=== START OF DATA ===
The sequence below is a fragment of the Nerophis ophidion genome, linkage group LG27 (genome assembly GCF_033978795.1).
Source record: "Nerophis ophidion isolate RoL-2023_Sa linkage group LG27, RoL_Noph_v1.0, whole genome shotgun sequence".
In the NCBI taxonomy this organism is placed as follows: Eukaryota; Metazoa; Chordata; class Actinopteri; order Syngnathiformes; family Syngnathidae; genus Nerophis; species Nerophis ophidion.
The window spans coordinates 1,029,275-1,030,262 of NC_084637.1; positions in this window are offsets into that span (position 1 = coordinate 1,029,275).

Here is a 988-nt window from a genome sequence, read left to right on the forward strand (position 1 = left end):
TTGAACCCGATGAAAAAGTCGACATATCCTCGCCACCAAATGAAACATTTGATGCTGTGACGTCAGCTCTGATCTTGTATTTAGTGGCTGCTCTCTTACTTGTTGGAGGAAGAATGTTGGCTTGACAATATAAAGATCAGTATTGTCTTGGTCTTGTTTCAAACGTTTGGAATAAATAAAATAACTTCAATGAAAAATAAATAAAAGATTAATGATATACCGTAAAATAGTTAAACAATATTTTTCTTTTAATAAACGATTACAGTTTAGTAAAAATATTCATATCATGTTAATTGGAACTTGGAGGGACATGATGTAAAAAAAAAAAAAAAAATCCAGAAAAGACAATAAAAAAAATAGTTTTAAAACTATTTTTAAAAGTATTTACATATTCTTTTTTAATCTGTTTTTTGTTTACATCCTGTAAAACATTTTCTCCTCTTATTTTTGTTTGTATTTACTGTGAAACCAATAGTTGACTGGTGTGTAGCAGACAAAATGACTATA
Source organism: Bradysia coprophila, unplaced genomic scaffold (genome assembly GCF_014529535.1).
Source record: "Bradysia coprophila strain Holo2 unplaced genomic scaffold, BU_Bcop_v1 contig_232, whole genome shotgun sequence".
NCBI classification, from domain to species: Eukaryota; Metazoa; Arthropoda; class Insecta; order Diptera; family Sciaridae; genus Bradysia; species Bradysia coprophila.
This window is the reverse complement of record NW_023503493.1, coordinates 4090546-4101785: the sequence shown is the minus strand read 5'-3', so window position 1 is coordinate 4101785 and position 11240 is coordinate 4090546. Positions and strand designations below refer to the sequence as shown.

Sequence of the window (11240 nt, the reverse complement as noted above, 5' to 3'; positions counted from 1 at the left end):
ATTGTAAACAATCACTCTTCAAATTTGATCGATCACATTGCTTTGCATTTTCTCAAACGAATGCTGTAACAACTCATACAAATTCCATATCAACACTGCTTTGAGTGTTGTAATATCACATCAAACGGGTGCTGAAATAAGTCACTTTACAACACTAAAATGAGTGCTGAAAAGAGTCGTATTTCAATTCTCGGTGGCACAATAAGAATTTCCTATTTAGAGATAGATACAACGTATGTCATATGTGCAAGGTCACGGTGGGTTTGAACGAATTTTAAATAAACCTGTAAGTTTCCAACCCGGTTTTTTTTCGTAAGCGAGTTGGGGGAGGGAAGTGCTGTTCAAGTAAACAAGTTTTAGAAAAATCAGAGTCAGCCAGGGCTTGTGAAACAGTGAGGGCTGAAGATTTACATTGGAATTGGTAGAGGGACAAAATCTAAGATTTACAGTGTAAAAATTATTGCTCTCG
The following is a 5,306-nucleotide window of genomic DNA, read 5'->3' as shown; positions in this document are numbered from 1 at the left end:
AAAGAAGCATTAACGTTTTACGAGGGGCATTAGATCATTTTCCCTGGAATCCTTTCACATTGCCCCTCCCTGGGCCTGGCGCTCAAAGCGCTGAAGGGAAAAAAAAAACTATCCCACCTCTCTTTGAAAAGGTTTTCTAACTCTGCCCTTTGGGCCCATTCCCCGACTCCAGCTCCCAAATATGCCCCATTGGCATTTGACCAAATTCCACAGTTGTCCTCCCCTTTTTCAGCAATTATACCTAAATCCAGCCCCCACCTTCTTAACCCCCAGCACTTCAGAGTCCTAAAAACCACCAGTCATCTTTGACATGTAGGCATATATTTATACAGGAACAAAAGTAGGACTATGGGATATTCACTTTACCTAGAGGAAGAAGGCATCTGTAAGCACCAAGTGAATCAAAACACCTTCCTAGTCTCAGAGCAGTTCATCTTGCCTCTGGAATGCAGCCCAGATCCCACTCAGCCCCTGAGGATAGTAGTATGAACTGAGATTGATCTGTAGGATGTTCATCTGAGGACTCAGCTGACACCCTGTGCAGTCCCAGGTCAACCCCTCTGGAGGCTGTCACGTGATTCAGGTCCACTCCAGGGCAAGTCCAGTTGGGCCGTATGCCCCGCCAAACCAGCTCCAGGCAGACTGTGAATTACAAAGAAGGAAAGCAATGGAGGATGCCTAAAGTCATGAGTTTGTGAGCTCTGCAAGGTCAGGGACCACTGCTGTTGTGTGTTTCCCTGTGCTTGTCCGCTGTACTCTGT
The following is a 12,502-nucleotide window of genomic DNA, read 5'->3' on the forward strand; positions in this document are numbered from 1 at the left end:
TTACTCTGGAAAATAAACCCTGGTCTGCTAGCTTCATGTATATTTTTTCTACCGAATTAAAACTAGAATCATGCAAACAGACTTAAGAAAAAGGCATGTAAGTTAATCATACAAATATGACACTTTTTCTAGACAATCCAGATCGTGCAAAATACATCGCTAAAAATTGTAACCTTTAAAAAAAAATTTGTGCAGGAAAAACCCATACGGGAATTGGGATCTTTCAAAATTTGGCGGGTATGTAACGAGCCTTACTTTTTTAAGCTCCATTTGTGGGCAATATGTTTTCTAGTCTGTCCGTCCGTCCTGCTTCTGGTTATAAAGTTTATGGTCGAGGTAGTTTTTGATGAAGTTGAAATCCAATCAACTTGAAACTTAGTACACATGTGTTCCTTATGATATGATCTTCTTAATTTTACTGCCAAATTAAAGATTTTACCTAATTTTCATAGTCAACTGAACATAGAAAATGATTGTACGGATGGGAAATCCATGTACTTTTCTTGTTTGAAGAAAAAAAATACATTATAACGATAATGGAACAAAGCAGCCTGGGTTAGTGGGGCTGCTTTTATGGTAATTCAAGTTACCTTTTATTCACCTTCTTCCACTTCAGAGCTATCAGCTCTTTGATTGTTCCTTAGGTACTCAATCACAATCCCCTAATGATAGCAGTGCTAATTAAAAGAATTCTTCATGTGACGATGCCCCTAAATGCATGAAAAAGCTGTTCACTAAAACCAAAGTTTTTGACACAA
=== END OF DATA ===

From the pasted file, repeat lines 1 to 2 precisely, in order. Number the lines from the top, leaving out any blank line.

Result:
The sequence below is a fragment of the Nerophis ophidion genome, linkage group LG27 (genome assembly GCF_033978795.1).
Source record: "Nerophis ophidion isolate RoL-2023_Sa linkage group LG27, RoL_Noph_v1.0, whole genome shotgun sequence".